Tony Stewart put on a superb show in the closing rounds of the 2011 NASCAR Sprint Cup championship. In the first 26 of 36 races he had failed to win, publicly criticising his team and crew chief Darian Grubb. But in the last 10 rounds, known as ‘The Chase for the Sprint Cup’, Stewart came to life, winning five races and driving magnificently to clinch the season-closer and the title at the Homestead-Miami Speedway.
Stewart and championship rival Carl Edwards finished 1-2 at Homestead after Tony lost time in the pits, first to fix damage to his car’s nose and then recovering from trouble with a wheel gun while changing tyres. In the end Stewart charged into the lead on the race’s final restart with Edwards chasing him all the way. Edwards led the most laps but couldn’t do anything about Stewart, crossing the line one second behind the winner.
Stewart and Edwards finished the year tied on points, but Tony prevailed because he had more wins – five versus one. It’s the first time in NASCAR ’s 63-year history that the championship has finished in a tie. “If this doesn’t go down as one of the great title battles in history I don’t know what will,” said the winner.
This is the third time Stewart has won the Sprint Cup and his first as a team owner/driver since buying into Stewart/Haas Racing at the end of 2008. He also becomes the first owner/driver to win NASCAR’s premier championship since the late Alan Kulwicki achieved the feat 20 years ago.
Stewart claimed USAC’s midget and sprint car titles in 1995 and went on to win the IRL championship in ’97 before switching to NASCAR in ’99 with Joe Gibbs’ team. He was competitive straight away, winning two titles with Gibbs in 2002 and ’05 before buying a half interest in machine tool manufacturer Gene Haas’s outfit. When he bought into Haas’s team Stewart also made a deal with Rick Hendrick for a supply of cars and engines, considered to be the best in the business.
Stewart, 40, is one of NASCAR ’s most popular drivers, second only to Dale Earnhardt Jr. Brash and outspoken, he’s had his run-ins with NASCAR and the media and is often ready to offer a jibe or a dig at anyone who rubs him up the wrong way. He is a great antidote for those who dislike five-time champion Jimmie Johnson’s metronomic professionalism.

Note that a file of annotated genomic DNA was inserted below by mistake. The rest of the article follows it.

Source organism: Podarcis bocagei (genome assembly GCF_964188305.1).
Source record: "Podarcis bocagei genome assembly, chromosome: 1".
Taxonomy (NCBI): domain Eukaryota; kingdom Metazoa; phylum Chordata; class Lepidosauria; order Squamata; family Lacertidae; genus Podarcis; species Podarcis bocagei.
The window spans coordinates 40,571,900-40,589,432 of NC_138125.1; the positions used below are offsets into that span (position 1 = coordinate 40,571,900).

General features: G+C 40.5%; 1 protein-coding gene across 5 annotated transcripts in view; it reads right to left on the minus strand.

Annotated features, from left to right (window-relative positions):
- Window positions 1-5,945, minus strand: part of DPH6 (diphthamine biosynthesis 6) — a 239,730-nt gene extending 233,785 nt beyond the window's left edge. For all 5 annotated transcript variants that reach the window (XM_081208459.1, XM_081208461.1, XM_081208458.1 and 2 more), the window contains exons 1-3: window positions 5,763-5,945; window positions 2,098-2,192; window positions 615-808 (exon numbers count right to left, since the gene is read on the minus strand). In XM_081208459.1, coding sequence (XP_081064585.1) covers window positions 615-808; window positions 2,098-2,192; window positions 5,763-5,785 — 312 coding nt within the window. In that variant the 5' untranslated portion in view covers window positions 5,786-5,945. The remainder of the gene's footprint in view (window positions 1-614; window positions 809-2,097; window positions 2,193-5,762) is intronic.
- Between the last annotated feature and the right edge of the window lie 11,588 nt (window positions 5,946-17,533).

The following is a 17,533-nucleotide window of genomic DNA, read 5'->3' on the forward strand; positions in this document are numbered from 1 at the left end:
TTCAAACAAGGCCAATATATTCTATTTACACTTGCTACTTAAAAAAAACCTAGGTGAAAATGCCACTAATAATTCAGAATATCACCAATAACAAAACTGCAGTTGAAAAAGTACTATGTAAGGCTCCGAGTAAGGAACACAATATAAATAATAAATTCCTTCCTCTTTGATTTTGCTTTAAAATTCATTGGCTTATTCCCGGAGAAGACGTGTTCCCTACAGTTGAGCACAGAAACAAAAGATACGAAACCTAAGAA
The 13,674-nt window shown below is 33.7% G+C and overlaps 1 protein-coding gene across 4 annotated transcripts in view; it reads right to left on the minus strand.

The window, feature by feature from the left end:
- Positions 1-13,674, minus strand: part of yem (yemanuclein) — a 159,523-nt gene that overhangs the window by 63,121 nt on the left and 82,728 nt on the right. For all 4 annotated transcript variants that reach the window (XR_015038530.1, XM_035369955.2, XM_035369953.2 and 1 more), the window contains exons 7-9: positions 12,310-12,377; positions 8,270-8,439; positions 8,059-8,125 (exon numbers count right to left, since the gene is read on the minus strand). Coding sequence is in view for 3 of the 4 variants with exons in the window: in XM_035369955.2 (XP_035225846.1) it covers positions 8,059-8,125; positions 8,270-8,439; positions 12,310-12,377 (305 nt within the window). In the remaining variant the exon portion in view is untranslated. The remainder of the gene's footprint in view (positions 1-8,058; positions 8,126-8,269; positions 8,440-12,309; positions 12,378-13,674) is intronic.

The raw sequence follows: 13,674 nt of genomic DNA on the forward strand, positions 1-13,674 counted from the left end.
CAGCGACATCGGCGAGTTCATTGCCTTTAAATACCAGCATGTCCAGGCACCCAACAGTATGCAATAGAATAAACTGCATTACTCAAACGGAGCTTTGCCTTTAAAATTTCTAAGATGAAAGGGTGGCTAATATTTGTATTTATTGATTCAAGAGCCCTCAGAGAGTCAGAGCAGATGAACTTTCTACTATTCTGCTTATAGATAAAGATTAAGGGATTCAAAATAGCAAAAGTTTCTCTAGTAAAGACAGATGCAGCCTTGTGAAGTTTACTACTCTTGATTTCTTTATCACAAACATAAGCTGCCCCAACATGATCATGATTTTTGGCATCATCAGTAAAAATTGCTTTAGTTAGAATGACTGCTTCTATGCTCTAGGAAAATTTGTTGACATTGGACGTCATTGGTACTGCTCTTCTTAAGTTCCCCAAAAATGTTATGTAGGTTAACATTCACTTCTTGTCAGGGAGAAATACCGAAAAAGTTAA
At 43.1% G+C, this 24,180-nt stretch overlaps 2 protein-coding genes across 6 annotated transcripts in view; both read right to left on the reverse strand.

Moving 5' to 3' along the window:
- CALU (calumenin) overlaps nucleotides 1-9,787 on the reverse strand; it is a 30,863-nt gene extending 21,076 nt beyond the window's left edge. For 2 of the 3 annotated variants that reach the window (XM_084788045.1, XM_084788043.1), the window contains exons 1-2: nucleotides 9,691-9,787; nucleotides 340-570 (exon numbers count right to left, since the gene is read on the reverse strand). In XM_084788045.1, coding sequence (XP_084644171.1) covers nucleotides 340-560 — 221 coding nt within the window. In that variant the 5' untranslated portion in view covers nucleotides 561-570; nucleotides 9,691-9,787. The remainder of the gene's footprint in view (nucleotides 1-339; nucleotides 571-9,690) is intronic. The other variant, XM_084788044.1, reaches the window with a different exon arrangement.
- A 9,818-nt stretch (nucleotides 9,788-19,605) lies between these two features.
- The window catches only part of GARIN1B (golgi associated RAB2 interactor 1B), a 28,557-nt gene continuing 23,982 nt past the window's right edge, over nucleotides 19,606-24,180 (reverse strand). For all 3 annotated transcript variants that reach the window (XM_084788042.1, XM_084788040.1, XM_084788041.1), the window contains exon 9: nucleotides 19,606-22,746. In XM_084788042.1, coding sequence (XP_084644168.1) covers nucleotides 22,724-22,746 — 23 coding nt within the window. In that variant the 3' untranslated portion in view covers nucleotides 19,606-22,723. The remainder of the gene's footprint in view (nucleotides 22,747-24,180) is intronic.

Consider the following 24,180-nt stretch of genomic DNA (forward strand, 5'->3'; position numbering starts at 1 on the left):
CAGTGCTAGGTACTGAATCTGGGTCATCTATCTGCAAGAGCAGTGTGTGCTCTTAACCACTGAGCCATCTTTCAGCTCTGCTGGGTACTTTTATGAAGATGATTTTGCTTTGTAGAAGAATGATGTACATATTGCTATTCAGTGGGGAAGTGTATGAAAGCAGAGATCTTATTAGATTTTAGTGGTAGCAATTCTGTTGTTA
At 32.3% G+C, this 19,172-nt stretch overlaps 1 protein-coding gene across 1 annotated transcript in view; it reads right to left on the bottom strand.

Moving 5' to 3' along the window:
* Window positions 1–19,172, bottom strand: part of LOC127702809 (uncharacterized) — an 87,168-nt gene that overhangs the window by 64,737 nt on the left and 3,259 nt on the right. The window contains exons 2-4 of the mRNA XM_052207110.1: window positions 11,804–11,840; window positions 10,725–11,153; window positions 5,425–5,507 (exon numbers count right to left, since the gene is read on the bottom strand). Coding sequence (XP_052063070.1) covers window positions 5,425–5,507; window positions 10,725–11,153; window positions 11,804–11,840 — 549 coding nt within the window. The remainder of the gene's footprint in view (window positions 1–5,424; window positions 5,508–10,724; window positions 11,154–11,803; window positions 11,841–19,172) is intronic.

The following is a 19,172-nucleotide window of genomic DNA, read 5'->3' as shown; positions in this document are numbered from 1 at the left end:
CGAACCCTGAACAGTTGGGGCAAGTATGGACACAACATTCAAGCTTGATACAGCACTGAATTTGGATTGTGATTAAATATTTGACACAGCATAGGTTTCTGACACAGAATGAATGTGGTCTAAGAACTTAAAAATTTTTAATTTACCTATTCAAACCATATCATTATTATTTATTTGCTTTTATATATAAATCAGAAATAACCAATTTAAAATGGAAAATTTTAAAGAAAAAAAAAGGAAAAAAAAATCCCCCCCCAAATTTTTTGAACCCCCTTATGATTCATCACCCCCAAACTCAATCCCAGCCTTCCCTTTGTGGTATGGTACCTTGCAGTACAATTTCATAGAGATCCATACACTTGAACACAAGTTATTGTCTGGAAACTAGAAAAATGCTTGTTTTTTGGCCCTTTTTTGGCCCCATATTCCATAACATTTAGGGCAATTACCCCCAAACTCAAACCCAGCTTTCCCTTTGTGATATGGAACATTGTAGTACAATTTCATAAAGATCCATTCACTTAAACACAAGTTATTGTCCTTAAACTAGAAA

Since becoming a team owner in 2009 Stewart is a little more buttoned up, but only just. He’s still a slightly overweight, plain-talking Indiana boy who loves to race anything. He owns a pair of midget and sprint car teams and three Midwestern dirt tracks, including the legendary Eldora Speedway.
After winning an unprecedented five championships in a row Johnson and Hendrick Motorsports had a slightly off year in 2011, although Johnson, Jeff Gordon and Earnhardt Jr made the Chase. Johnson and Gordon both won races and Jeff enjoyed his strongest season for some time. Earnhardt failed to win any races but at least he made the Chase and also signed a long-term contract to continue with Hendrick until 2015. Kasey Kahne has replaced veteran Mark Martin in Hendrick’s fourth car for the coming year. Kahne is an excellent driver and should make Hendrick’s team even better.
Meanwhile the crowds continue to dwindle at many NASCAR races. At some tracks the swathes of empty seats are shocking to take in and it will be interesting to see if and when this trend bottoms out. Selling tickets is a tough proposition in today’s economy and it’s difficult to see the climate improving in the immediate future. But the good news is that after four years of decline NASCAR ’s television ratings – the most important measuring point of course – were up almost 10 per cent in 2011.
No doubt Stewart will help drive interest in the sport. His car carries the number 14, that of his hero AJ Foyt, whom Tony is like in many ways. NASCAR couldn’t have a better champion.